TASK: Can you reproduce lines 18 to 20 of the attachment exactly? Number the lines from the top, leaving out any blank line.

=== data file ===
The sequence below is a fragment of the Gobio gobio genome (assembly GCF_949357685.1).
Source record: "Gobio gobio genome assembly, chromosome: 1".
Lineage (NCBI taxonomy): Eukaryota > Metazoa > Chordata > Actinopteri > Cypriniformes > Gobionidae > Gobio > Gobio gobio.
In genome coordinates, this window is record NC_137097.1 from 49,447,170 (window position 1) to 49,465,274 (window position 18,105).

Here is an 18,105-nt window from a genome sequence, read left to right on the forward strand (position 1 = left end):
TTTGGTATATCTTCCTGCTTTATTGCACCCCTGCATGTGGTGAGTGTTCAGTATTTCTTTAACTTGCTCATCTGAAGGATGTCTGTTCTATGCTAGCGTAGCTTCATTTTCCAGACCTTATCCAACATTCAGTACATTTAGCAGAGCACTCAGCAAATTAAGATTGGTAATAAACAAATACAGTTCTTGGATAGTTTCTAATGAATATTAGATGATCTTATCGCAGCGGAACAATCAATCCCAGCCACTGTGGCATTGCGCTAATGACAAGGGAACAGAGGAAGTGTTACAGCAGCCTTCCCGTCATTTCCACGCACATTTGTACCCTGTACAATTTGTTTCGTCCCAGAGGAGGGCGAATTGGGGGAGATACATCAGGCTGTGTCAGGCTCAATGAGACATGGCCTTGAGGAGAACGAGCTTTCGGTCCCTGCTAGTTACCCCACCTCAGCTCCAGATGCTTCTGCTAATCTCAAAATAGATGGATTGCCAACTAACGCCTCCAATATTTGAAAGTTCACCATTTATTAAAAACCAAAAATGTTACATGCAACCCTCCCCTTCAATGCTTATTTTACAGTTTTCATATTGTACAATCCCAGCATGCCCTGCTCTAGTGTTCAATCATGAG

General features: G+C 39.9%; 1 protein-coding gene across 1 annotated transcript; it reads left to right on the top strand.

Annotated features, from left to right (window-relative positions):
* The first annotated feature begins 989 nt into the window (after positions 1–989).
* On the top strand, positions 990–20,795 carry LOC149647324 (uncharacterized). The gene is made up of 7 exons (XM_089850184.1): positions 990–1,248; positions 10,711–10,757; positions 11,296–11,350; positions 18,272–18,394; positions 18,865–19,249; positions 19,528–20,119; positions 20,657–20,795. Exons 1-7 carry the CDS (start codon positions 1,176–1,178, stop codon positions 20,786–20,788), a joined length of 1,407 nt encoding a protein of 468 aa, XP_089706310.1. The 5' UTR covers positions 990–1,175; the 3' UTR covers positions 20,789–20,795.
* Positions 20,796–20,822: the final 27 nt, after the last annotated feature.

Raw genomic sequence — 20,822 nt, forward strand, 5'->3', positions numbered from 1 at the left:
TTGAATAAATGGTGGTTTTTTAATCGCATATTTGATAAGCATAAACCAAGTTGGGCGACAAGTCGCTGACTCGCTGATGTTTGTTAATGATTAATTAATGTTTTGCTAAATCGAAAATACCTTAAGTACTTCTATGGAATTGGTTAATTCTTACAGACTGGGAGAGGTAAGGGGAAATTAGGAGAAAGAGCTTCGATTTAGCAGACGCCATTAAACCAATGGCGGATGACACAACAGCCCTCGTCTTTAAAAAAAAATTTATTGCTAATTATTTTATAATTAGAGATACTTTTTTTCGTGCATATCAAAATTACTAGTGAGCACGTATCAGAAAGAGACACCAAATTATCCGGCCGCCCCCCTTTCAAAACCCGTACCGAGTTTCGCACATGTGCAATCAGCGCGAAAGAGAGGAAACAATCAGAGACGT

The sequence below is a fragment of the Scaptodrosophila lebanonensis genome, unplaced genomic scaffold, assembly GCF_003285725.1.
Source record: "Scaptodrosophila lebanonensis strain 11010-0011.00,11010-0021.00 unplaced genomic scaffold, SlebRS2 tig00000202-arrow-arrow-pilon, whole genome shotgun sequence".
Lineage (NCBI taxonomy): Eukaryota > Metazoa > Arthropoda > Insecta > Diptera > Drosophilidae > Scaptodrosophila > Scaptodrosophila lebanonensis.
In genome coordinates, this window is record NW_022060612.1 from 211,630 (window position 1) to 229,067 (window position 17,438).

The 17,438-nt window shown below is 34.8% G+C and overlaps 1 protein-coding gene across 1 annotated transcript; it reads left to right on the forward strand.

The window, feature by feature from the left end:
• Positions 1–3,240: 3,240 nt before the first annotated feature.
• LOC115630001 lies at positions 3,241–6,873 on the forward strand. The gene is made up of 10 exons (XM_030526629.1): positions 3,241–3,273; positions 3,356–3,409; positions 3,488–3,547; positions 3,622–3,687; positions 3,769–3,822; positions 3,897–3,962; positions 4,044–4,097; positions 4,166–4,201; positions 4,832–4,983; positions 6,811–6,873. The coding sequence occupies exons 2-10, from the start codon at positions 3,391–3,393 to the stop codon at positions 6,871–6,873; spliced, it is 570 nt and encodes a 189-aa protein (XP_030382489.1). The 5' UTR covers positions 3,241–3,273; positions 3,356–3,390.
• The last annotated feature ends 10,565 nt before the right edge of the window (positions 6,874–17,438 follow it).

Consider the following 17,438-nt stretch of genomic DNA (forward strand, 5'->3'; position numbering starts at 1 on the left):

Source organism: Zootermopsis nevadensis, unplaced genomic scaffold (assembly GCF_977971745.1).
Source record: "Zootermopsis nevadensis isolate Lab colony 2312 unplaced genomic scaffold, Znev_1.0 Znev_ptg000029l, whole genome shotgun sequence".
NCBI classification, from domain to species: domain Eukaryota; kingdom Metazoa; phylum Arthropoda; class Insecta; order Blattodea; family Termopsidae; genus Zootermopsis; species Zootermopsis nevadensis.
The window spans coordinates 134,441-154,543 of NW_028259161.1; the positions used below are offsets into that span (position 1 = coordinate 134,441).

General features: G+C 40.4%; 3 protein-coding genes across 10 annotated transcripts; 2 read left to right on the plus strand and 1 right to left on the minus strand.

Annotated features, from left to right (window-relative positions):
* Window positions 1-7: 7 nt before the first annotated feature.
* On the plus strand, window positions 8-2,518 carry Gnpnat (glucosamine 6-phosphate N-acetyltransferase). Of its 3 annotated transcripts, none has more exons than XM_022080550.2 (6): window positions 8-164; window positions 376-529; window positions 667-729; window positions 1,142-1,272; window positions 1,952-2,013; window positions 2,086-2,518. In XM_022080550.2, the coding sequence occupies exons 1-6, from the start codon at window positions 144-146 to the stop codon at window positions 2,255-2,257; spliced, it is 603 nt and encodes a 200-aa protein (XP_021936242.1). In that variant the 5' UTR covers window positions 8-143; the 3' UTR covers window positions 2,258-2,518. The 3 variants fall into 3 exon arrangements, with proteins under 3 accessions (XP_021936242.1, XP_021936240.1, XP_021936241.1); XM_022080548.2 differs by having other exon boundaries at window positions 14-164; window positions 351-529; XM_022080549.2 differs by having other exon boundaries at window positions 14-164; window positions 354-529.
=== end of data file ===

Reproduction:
The 17,438-nt window shown below is 34.8% G+C and overlaps 1 protein-coding gene across 1 annotated transcript; it reads left to right on the forward strand.

The window, feature by feature from the left end:
• Positions 1–3,240: 3,240 nt before the first annotated feature.